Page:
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Is Florida a No-Fault State?

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Posted on March 3, 2024

Florida is one of just 12 states in the country that operate under a no-fault automobile insurance system. If you get involved in a car accident in Tampa, it is crucial that you understand the state’s no-fault law and how it will affect your ability to recover financial compensation for your medical bills and other losses.

Fault vs. No-Fault Insurance States

In the United States, auto insurance laws fall into two main categories: fault and no-fault systems. The vast majority of states use a fault-based law. Under this system, the driver or party who is determined to be at fault for causing a car accident is responsible for paying for the damages of the other parties involved. Fault must be proven or established by the victim using evidence to qualify for coverage in a fault state.

Under a no-fault insurance system, each driver’s car insurance company is responsible for covering their medical expenses after a crash, regardless of who is at fault for the accident. In a no-fault state, drivers are required to carry personal injury protection (PIP) insurance to pay for their medical bills. The no-fault system in Florida aims to streamline the car accident claims process, ensure timely compensation and reduce legal disputes.

How Does Florida’s No-Fault Insurance System Work?

After a car accident in Florida, each involved party will contact his or her own car insurance company to file a claim. An investigation of the crash to determine fault and liability (financial responsibility) will not be necessary if both parties are filing PIP insurance claims. Each driver’s own auto insurance coverage will pay for their medical expenses and, in some cases, other damages such as property repairs and lost wages.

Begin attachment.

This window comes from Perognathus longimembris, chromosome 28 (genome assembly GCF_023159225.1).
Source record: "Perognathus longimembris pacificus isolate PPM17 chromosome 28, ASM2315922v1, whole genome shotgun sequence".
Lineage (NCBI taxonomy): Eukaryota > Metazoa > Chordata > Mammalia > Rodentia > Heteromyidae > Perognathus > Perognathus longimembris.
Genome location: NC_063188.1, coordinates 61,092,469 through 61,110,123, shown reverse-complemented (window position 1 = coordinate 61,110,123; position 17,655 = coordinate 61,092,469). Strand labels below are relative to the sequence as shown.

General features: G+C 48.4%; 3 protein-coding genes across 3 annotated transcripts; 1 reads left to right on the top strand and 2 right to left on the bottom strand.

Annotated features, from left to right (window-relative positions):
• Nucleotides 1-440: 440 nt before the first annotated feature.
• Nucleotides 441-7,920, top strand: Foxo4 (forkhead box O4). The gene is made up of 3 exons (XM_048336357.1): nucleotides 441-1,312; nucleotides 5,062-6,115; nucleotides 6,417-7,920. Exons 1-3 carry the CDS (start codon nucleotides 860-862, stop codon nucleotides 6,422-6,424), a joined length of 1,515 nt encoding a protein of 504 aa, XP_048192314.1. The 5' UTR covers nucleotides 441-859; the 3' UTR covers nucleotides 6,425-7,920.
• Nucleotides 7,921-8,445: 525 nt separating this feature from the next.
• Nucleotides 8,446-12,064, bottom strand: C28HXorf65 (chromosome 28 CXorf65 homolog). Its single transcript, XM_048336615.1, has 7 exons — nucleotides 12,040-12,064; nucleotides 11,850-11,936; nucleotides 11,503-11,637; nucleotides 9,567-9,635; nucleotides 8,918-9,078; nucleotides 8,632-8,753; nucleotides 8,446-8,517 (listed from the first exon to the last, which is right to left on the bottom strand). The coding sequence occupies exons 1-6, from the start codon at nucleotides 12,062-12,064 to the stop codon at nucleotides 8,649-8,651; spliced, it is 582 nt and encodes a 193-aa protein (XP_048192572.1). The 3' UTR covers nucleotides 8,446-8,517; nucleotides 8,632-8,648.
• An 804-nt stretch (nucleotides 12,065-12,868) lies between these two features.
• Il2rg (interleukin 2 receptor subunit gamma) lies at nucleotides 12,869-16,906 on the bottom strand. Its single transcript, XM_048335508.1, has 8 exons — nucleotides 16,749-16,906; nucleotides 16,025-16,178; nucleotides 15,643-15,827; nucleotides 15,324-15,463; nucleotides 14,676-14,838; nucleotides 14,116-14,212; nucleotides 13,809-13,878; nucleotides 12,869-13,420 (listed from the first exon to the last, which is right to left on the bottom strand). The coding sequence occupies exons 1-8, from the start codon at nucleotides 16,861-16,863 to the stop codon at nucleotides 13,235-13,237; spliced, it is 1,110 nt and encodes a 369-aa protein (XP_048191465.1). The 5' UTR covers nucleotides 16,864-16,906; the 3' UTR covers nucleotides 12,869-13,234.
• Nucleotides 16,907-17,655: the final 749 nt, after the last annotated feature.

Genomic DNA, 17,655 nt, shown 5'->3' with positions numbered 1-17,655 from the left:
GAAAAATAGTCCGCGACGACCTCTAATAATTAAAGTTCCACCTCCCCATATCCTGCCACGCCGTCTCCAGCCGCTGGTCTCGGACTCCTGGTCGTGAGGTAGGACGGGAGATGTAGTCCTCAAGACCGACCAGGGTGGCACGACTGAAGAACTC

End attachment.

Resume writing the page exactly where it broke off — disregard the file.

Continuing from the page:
What Is Florida’s Serious Injury Tort Exemption?

There are exceptions to Florida’s no-fault insurance system. If a car accident results in serious or catastrophic injuries, the injured party may take legal action against the at-fault party outside of the no-fault system.

Florida Statutes Section 627.737 gives a tort exemption for car accident injuries that consist of any of the following:

  • Significant and permanent loss of an important bodily function.
  • Permanent injury within a reasonable degree of medical probability.
  • Significant and permanent scarring or disfigurement.
  • Death.

In these circumstances, it is possible for an injured victim to step outside of the no-fault system and file a third-party insurance claim or personal injury lawsuit against the driver or party who caused the accident. In these scenarios, damages that are blocked in a no-fault claim (including pain and suffering) are made available.

How to File an Insurance Claim After a Car Accident in Florida

If you get involved in a car accident as a resident of Florida, call the police from the scene of the crash to file a police report. Do not admit fault for the car accident. Seek medical care for your injuries without delay and keep copies of your medical bills and records. Call your own car insurance company to report the accident and file a claim as soon as possible.

Once your insurance company has been notified, it will process your claim. If you wish to pursue first-party PIP coverage for your medical bills, your insurer will most likely approve your claim and issue a prompt settlement. If you believe you have grounds to sue the other driver outside of Florida’s no-fault system, however, you should contact a Tampa personal injury attorney for legal advice before settling. Contact Vanguard Attorneys today for a free consultation.